The University of Oulu in Finland is leading 6G research. Not surprisingly, the Finns found the emphasis will be on transmitting the huge amounts of data that drive development of artificial intelligence and other advanced technologies.
“The bottom line of 6G is data,” Professor Matti Latva-aho, director of 6G Flagship Project at the university, says in a white paper. “The way in which data is collected, processed, transmitted and consumed within the wireless network should drive 6G development.”
A major benefit of 6G will likely be its instantaneous speed. The technology is expected to increase mobile internet speeds to about 1 terabyte per second — enough bandwidth to download 100 movies in a snap of your fingers.
6G will help power communication among machines over the Internet of Things smart devices. The network’s speed will be essential to facilitate development of smart homes and buildings and consumer demand for them.
Researchers at the University of Oulu also expect the capabilities of the 6G system to push communication towards new devices other than smartphones, such as lightweight glasses that can that can provide virtual reality experiences.
Researchers in the United States have also begun work on 6G. In March, the Federal Communications Commission opened ultra-high frequencies ranging from 95 gigahertz to three terahertz for 6G experiments. That will allow researchers to transmit larger blocks of data per time unit, which will increase network speeds.
The full article is HERE.
Report by SUE MAREK, Special Contributor, writing at Light Reading.
American Tower, SBA Communications, Crown Castle and other tower firms in the US are feeling the pinch from what appears to be a 5G network slowdown by T-Mobile. The operator has denied any deceleration of its 5G network plans, but various reports from tower companies and contractors have indicated the carrier is holding off on new cell sites as it awaits the outcome of its proposed $26 billion purchase of Sprint.
In a new report today from Wall Street research firm Wells Fargo, tower companies said T-Mobile’s deployment of new cell sites has slowed down considerably recently, which is primarily impacting macro cell sites but not small cells. Tower companies said that their T-Mobile contacts are telling them that the reason for the slowdown is because T-Mobile’s Sprint acquisition is still not closed — the companies had hoped to close the transaction this summer but delayed that to the end of this year.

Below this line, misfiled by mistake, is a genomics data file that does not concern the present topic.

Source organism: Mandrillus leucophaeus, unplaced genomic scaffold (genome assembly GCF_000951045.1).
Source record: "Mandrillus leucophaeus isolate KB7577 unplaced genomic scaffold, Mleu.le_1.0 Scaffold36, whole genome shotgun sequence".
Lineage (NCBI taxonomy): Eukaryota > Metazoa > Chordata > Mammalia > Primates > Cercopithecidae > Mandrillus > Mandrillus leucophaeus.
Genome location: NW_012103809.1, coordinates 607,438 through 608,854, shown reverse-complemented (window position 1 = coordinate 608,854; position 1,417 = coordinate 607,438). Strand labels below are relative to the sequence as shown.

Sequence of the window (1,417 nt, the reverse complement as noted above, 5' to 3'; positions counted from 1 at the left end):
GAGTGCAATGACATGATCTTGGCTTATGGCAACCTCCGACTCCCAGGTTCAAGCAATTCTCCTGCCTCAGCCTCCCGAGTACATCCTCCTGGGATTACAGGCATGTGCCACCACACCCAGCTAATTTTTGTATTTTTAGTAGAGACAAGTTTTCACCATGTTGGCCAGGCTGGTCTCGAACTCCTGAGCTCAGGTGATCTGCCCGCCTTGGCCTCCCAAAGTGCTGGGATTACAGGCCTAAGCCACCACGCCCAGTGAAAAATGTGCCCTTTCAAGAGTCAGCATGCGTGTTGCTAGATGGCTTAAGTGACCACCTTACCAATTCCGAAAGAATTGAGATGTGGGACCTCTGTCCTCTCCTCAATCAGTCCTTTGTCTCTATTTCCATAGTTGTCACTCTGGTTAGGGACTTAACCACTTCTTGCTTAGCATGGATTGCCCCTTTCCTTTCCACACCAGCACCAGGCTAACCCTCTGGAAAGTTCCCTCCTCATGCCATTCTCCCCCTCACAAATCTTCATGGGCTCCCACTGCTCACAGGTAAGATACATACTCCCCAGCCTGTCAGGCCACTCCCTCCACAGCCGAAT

Wireless Estimator first reported of the slowdown in T-Mobile’s 5G network deployment last month, citing several network construction contractors that reported the operator was halting new network equipment purchase orders for the remainder of 2019.
T-Mobile’s slowdown is particularly painful for tower firms and construction companies because, over the past 18 months, T-Mobile has been aggressively expanding its network in the 600MHz spectrum. “The build, coupled with T-Mobile’s regular tower activity supporting its other spectrum bands has created a robust driver of revenue growth for the tower cos,” said the Wells Fargo report.
The full report is HERE.
More than a pizza box:
Full article HERE. People are objecting to having this outside the bedroom window? Your thoughts? How ugly can small cells get?
ILSR: Community Networks Fact Sheet
Since 5G connectivity relies on fiber optics that aren’t available in many rural areas, these communities won’t receive 5G access anytime soon. The same market reality discouraging investment in rural broadband will also discourage 5G investment. Even in urban areas, companies like AT&T and Verizon are unlikely to start investing in the low-income neighborhoods they have neglected for years.
This just one insight provided in the Pocket Guild to 5G Hype
THIS is a long article with interactive graphics. The money quote for rural households:
It will be years until 5G fully replaces 4G, and as you start to become addicted to the new, faster speeds, be prepared for frustration and heartbreak when stumbling into areas with slow coverage, or when traveling to rural areas or countries where the expensive networks are still in development. Living with exponentially faster 5G speeds means you’ll feel it harder when they’re gone.
Continue reading at C/NET